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Cartel Conduct and Its Changing Landscape

Disputes

The Failure to Prosecute Criminal Conduct under the new Cartel Provisions

In media release number 10/22 by the Australian Consumer and Competition Commission (‘the ACCC’), on 11 February 2022 it was confirmed that “the Commonwealth Director of Public Prosecutions (‘CDPP’) withdrew charges against Citigroup Global Markets Australia Pty Limited (‘Citigroup’), Deutsche Bank AG and four senior banking executives in relation to criminal cartel allegations arising from an ANZ institutional share placement in August 2015.”

This comes after the CDPP dropped charges against ANZ Bank and one of its senior executives, Rick Moscati, for the above alleged conduct in November 2021.

Background

In a nutshell, it was alleged that the ANZ Bank tried to sell shares using merchant banks. They advised that these merchant banks could keep any leftover shares which were unable to be sold. It was alleged that a few of these banks which are meant to be competing against each other cut a deal to avoid flooding the market with these shares to keep the price up. This was an important test case because no Australian bank had been charged with criminal cartel offences before.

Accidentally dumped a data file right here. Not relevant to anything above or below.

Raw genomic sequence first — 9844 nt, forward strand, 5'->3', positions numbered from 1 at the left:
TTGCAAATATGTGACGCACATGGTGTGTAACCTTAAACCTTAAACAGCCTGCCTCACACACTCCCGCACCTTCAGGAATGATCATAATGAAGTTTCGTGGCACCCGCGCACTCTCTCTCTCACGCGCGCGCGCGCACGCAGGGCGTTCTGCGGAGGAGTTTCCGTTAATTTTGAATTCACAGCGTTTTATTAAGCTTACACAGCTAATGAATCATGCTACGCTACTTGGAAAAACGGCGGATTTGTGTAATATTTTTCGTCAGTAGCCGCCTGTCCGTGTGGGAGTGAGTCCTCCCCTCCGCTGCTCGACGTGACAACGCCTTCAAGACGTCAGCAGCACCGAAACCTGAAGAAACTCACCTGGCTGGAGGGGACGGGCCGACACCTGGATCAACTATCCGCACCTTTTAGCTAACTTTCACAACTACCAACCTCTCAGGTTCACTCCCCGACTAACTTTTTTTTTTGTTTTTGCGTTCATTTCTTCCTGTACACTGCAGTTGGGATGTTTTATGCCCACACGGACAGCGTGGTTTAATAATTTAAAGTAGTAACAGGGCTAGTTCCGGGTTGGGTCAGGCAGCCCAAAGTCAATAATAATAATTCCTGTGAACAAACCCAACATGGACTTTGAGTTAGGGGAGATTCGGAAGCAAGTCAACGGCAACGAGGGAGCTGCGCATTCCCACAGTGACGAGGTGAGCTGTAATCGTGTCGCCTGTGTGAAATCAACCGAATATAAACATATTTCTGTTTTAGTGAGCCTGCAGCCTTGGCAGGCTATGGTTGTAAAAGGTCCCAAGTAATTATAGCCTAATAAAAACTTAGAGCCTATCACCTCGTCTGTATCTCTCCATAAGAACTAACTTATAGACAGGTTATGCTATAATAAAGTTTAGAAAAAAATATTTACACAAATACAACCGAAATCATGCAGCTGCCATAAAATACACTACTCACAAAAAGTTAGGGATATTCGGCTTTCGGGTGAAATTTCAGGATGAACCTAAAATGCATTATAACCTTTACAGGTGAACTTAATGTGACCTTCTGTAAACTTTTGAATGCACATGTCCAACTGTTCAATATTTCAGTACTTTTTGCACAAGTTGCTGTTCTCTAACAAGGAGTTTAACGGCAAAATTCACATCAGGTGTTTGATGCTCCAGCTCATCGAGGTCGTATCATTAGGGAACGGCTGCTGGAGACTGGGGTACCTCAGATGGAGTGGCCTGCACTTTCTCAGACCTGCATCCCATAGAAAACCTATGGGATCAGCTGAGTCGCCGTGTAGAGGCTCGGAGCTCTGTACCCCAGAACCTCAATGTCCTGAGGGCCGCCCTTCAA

Immunity

Unlike immunity from prosecution in criminal matters, where it is very rare for an offender to receive complete immunity, the ACCC offers full immunity on a ‘first come first served’ basis. In this case, it was JP Morgan who notified the ACCC of the conduct first and was therefore given immunity. An investigation was conducted, and several banks and individuals were charged with cartel conduct.

Botched Prosecution

The proceedings involved lengthy and complicated interlocutory proceedings, which are essentially intermediary applications before the substantive proceedings. The starkest amongst the myriad of issues in this case was the complete lack of statements by ACCC investigators, and the absence of any substantive statements, proper note taking, and proper disclosure. The indictments were sorely lacking in detail and ultimately, after many attempts and finally getting an indictment in, it was found that what was described in the indictment was not actually an offence.

Outcomes for the Future

The lack of cohesion between experts in competition law and criminal law in how to prosecute these offences, and the drafting of the relevant legislation, are attributed to creating this mess. Only time will tell how the ACCC approaches these matters, going forward. This may influence more civil sanctions being sought in the future rather than criminal.

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